Challenging fire service risks

You may feel you’ve been inundated with information about cancer, PTSD, driving, etc., yet we continue to lose more firefighters to suicide, cardiovascular disease and vehicle crashes than fires. Suicide is the No. 1 cause of firefighter deaths in the United States, while cardiovascular/cerebral incidents are No. 2. We see fake-outrage about common sense and lawful traffic/vehicle operations issues, yet continue to witness firefighters (and paramedics and police officers) bypass seatbelt systems and drive unnecessarily aggressively.

We’re going to continue to challenge you with difficult topics that require 21st century leadership teams. Our societal swing toward individualism is part of the reason we have seen the normalization of deviance – why the unacceptable has become unacceptable.

I urge you to pay more attention to your health and wellness, and the health and wellness of your firefighters, while you continue to focus on all of the other important topics we face every day.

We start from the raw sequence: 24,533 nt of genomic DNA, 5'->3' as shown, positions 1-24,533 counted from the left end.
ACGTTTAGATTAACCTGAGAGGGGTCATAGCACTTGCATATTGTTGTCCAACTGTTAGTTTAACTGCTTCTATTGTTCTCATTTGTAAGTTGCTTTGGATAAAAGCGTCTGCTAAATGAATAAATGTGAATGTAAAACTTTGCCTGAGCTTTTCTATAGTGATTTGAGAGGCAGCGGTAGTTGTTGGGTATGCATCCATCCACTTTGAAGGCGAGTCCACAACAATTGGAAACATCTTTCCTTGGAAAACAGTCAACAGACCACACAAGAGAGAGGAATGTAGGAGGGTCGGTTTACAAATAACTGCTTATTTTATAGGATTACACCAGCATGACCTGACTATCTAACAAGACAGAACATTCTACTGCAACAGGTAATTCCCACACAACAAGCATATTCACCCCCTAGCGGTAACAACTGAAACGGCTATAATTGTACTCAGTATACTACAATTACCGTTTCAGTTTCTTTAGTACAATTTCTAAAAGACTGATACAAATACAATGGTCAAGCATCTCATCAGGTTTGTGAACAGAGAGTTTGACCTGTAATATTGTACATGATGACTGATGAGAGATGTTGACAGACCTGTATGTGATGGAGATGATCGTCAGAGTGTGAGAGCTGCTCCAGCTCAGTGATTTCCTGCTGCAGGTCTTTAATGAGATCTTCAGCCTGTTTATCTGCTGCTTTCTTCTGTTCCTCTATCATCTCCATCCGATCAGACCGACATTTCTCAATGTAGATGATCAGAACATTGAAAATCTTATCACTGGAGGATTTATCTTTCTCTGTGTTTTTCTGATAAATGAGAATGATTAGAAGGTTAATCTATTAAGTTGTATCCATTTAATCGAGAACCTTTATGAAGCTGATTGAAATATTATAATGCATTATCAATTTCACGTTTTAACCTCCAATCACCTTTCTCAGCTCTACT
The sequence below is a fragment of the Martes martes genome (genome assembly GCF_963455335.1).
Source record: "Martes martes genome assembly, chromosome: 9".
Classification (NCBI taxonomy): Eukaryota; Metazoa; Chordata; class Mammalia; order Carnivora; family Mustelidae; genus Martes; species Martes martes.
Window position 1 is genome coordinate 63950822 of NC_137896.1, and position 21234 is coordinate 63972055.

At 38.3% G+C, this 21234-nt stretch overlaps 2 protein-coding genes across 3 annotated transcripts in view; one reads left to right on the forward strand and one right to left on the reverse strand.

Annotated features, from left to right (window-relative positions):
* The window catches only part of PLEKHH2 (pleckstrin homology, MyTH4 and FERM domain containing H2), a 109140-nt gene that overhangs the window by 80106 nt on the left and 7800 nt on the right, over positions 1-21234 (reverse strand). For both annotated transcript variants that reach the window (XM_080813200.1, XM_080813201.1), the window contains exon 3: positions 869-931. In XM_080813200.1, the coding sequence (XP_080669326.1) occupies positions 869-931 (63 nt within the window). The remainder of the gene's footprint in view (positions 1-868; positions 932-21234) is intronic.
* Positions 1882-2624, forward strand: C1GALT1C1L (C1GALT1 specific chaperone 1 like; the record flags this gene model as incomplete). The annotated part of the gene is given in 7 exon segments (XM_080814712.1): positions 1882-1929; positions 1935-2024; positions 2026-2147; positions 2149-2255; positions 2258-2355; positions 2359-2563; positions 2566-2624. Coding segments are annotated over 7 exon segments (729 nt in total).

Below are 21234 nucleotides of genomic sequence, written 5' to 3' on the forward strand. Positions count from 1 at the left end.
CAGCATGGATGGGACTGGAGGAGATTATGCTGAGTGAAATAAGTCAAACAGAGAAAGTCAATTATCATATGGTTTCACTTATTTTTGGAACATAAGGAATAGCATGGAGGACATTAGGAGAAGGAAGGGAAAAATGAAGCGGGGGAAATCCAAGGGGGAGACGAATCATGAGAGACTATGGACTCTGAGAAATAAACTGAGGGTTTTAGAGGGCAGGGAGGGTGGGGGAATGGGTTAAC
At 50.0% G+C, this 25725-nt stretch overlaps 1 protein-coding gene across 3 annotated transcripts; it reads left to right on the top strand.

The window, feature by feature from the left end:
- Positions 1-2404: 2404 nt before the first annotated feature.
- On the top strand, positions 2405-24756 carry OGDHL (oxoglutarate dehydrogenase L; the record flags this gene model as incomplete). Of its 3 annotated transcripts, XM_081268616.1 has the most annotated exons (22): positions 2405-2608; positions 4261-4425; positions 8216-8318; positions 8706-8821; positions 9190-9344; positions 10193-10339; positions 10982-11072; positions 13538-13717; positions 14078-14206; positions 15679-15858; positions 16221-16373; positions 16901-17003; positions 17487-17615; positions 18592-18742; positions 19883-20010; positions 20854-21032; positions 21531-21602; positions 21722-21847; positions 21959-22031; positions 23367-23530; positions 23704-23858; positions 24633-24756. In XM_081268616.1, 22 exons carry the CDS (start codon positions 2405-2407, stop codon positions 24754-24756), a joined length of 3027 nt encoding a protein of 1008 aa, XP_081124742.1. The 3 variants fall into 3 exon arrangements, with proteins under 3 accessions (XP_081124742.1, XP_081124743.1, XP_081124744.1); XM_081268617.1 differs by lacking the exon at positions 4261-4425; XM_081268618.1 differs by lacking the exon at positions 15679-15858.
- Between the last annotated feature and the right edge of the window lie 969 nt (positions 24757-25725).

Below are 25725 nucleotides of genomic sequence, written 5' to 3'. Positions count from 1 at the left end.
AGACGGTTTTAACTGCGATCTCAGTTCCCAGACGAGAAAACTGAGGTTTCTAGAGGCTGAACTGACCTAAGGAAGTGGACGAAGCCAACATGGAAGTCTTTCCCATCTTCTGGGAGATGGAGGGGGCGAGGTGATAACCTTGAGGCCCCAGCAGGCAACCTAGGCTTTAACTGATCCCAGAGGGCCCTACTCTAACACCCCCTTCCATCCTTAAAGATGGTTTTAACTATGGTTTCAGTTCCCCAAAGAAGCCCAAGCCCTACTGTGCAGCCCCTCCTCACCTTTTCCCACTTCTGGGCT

Chief Marc S. Bashoor joined the Lexipol team in 2018, serving as the FireRescue1 and Fire Chief executive editor and a member of the Editorial Advisory Board. With 40 years in emergency services, Chief Bashoor previously served as public safety director in Highlands County, Florida; as chief of the Prince George’s County (Maryland) Fire/EMS Department; and as emergency manager in Mineral County, West Virginia. Chief Bashoor assisted the NFPA with fire service missions in Brazil and China, and has presented at many industry conferences and trade shows. He has contributed to several industry publications. He is a National Pro-board certified Fire Officer IV, Fire Instructor III and Fire Instructor. Connect with Chief Bashoor at on Twitter, Facebook or LinkedIn. Do you have a leadership tip or incident you’d like to discuss? Send the chief an email.